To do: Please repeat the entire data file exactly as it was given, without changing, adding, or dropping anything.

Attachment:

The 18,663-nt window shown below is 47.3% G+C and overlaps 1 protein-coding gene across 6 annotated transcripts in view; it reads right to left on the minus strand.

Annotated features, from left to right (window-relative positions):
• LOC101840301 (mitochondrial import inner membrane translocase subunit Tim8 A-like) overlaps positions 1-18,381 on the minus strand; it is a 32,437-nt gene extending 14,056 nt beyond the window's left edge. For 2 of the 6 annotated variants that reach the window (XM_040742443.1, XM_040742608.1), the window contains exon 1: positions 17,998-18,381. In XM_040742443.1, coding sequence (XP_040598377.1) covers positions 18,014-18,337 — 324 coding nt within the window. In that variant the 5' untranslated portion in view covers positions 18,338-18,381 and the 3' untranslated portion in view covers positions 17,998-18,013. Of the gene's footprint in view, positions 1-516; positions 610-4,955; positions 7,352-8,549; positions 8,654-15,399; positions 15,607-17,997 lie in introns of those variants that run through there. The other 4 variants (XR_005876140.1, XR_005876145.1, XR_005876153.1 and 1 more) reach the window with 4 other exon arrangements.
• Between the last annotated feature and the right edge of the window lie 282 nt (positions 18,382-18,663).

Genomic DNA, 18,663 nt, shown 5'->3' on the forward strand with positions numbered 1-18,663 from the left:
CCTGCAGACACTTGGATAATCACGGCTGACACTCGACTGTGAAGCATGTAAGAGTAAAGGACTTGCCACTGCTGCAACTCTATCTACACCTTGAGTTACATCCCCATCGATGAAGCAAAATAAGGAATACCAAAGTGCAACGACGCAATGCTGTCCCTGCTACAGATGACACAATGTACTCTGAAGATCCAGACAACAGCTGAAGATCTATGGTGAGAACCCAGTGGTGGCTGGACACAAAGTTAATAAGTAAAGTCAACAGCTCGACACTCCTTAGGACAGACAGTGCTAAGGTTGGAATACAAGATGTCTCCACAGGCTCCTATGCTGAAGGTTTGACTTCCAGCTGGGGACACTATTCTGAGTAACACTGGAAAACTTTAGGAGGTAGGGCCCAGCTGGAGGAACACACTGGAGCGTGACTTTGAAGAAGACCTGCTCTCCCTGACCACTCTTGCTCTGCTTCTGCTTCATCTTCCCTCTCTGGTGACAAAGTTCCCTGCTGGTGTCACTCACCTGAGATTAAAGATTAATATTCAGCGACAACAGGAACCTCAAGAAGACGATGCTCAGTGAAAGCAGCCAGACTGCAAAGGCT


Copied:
The 18,663-nt window shown below is 47.3% G+C and overlaps 1 protein-coding gene across 6 annotated transcripts in view; it reads right to left on the minus strand.

Annotated features, from left to right (window-relative positions):
• LOC101840301 (mitochondrial import inner membrane translocase subunit Tim8 A-like) overlaps positions 1-18,381 on the minus strand; it is a 32,437-nt gene extending 14,056 nt beyond the window's left edge. For 2 of the 6 annotated variants that reach the window (XM_040742443.1, XM_040742608.1), the window contains exon 1: positions 17,998-18,381. In XM_040742443.1, coding sequence (XP_040598377.1) covers positions 18,014-18,337 — 324 coding nt within the window. In that variant the 5' untranslated portion in view covers positions 18,338-18,381 and the 3' untranslated portion in view covers positions 17,998-18,013. Of the gene's footprint in view, positions 1-516; positions 610-4,955; positions 7,352-8,549; positions 8,654-15,399; positions 15,607-17,997 lie in introns of those variants that run through there. The other 4 variants (XR_005876140.1, XR_005876145.1, XR_005876153.1 and 1 more) reach the window with 4 other exon arrangements.
• Between the last annotated feature and the right edge of the window lie 282 nt (positions 18,382-18,663).

Genomic DNA, 18,663 nt, shown 5'->3' on the forward strand with positions numbered 1-18,663 from the left:
CCTGCAGACACTTGGATAATCACGGCTGACACTCGACTGTGAAGCATGTAAGAGTAAAGGACTTGCCACTGCTGCAACTCTATCTACACCTTGAGTTACATCCCCATCGATGAAGCAAAATAAGGAATACCAAAGTGCAACGACGCAATGCTGTCCCTGCTACAGATGACACAATGTACTCTGAAGATCCAGACAACAGCTGAAGATCTATGGTGAGAACCCAGTGGTGGCTGGACACAAAGTTAATAAGTAAAGTCAACAGCTCGACACTCCTTAGGACAGACAGTGCTAAGGTTGGAATACAAGATGTCTCCACAGGCTCCTATGCTGAAGGTTTGACTTCCAGCTGGGGACACTATTCTGAGTAACACTGGAAAACTTTAGGAGGTAGGGCCCAGCTGGAGGAACACACTGGAGCGTGACTTTGAAGAAGACCTGCTCTCCCTGACCACTCTTGCTCTGCTTCTGCTTCATCTTCCCTCTCTGGTGACAAAGTTCCCTGCTGGTGTCACTCACCTGAGATTAAAGATTAATATTCAGCGACAACAGGAACCTCAAGAAGACGATGCTCAGTGAAAGCAGCCAGACTGCAAAGGCT